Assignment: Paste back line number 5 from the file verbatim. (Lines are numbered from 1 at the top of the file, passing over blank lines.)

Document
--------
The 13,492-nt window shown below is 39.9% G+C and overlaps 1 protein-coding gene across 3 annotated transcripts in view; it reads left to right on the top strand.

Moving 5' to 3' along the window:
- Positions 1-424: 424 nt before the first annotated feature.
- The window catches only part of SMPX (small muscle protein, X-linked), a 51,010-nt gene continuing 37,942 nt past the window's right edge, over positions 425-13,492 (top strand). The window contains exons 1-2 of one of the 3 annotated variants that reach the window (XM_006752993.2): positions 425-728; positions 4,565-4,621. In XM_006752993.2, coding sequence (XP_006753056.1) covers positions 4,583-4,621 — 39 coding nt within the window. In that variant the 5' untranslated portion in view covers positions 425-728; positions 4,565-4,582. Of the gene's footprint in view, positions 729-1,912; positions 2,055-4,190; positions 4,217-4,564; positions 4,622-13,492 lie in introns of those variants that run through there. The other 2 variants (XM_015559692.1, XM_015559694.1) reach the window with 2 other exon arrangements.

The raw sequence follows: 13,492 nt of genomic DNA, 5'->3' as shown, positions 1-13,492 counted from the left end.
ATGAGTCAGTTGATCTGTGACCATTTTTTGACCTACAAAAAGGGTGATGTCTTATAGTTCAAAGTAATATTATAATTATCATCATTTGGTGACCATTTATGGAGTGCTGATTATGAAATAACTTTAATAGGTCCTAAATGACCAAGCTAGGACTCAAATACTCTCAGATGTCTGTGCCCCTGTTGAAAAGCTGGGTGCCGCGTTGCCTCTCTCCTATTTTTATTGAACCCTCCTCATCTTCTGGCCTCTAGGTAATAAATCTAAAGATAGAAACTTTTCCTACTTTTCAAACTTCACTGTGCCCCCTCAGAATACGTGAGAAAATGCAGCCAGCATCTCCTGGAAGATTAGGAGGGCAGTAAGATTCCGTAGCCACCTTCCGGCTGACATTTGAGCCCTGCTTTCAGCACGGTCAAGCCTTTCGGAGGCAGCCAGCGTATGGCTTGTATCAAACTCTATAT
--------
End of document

The raw sequence follows: 13,492 nt of genomic DNA, 5'->3' as shown, positions 1-13,492 counted from the left end.